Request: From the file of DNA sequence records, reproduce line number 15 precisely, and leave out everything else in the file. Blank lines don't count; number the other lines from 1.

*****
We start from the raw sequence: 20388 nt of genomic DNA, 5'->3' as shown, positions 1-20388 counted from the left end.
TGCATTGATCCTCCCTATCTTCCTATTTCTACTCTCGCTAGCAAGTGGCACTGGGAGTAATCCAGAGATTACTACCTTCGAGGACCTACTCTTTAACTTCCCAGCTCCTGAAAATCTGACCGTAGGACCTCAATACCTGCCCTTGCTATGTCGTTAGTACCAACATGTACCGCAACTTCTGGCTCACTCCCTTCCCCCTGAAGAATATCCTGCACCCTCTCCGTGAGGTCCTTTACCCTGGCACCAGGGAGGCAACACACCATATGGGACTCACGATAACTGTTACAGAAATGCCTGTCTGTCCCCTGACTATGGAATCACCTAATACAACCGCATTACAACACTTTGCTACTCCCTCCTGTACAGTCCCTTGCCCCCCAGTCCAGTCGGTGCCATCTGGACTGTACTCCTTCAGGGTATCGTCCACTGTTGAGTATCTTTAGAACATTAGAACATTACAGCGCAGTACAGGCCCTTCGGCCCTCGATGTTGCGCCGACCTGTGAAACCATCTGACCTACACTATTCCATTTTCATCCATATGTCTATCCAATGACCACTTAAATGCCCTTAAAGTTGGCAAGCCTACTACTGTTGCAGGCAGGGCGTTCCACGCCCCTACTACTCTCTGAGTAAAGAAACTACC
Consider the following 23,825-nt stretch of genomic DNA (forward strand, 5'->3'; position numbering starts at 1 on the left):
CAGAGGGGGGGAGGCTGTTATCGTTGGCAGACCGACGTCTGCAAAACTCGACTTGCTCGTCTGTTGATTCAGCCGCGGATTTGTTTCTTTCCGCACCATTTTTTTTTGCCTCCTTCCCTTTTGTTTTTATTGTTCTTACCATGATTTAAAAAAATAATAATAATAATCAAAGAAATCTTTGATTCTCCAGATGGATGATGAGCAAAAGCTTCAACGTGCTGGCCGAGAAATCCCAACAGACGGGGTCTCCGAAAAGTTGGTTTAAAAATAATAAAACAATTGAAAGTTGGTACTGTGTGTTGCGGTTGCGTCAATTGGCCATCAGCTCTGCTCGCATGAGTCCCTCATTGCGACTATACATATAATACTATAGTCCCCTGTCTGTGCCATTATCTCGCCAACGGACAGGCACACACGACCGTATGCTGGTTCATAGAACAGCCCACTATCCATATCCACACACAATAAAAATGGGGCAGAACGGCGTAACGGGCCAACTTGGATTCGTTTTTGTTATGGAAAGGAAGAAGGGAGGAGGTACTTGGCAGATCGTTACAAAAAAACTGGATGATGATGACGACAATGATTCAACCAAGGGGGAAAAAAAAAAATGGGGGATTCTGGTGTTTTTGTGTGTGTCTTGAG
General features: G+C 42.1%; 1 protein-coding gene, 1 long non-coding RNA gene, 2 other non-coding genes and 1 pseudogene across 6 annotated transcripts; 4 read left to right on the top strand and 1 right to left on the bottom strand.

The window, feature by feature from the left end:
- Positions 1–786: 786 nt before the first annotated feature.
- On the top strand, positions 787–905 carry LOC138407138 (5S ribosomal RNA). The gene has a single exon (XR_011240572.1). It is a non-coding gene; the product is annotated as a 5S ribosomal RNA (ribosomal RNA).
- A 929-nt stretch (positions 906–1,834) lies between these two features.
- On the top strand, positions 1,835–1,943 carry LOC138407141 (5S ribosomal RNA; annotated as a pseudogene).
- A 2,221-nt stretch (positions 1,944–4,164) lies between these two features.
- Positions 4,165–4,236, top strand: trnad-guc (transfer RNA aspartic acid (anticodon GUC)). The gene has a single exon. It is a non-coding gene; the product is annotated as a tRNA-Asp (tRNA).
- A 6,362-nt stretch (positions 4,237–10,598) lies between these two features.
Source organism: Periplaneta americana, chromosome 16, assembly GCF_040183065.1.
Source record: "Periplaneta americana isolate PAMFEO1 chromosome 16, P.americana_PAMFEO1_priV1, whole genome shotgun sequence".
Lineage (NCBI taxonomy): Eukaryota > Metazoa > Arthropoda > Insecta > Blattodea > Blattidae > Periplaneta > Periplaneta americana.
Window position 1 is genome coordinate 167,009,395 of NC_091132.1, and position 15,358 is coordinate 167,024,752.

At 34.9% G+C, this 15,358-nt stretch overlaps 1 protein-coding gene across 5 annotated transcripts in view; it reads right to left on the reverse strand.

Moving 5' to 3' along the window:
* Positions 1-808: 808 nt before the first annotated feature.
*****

Source record: "Periplaneta americana isolate PAMFEO1 chromosome 16, P.americana_PAMFEO1_priV1, whole genome shotgun sequence".